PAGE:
Verenex to slow work in Libya's Ghadames

Verenex Energy, being acquired by CNPC International, is temporarily reducing the pace of its exploration program in Libya 40% from the original 2009 budget adopted in October 2008.

By OGJ editors
HOUSTON, Mar. 11 -- Verenex Energy Inc., Calgary, being acquired by CNPC International Ltd., is temporarily reducing the pace of its exploration program in Libya 40% from the original 2009 budget adopted in October 2008.

Verenex, 50-50 partner with Medco International Ventures Ltd. in Area 47 in the Ghadames basin, also said its K1-47/02 exploration well had strong gas shows and found extensive fracturing in the Silurian Basal Tanezzuft hot shale, which represents a potential oil and gas resource play in its own right.

The Tanezzuft is the source formation for hydrocarbons the companies have discovered in the Silurian Lower Acacus and Ordovician Memouniat formations. The K1 well also had strong gas shows in the Memouniat formation.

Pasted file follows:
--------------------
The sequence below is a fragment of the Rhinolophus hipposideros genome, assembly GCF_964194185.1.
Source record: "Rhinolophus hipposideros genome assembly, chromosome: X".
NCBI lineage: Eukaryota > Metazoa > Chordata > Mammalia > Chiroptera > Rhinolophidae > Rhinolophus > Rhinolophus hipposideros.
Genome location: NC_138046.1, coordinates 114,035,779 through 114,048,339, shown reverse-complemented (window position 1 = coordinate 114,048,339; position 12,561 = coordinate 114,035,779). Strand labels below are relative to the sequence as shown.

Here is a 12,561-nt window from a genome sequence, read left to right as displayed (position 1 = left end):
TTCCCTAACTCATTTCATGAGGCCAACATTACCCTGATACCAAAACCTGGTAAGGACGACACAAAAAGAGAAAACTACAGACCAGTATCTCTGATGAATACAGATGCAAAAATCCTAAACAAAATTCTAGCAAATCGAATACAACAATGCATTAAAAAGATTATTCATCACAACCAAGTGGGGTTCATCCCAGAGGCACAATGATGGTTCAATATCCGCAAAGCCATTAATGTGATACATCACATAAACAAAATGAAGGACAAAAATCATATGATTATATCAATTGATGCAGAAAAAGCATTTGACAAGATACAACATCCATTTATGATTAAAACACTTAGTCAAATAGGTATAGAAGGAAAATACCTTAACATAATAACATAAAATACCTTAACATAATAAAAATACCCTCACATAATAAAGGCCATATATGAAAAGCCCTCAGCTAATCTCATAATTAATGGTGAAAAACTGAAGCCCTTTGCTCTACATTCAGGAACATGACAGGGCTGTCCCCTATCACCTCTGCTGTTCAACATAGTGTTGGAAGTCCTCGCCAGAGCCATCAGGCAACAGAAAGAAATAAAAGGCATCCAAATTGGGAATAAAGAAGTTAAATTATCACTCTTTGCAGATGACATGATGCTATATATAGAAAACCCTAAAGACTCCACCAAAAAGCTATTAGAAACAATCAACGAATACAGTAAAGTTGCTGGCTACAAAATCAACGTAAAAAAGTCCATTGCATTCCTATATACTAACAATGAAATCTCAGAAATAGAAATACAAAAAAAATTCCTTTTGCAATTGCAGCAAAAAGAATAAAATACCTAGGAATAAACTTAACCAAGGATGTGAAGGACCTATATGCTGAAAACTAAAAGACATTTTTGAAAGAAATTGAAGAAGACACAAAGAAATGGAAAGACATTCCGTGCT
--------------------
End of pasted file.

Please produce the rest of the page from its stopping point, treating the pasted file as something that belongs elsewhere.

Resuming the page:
Verenex will immediately release one of its two drilling rigs and its completion rig in light of the current business environment. The new 2009 budget of $93 million compares with $137 million spent in 2008. The company is waiting to incorporate feedback from National Oil Corp. with respect to the joint venture's proposed development plan.

The revised 2009 work program provides for spudding as many as eight wells, two of which are drilling, and testing seven wells, two of which are completed. Verenex will recontract a workover rig in August when its backlog can support a more continuous program.

The company has submitted to NOC the flow test results for the I1 and J1-47/02 exploration wells and expects to disclose the results by the end of March. It will delay testing the K1 and L1 wells, both indicated oil and gas discoveries, until later in 2009.

Verenex is seeking NOC's consent for sale of the company to CNPCI under the definitive agreement (OGJ Online, Feb. 27, 2009). Verenex and Medco had drilled nine discoveries and 17 total wells on Area 47 by the end of 2008.

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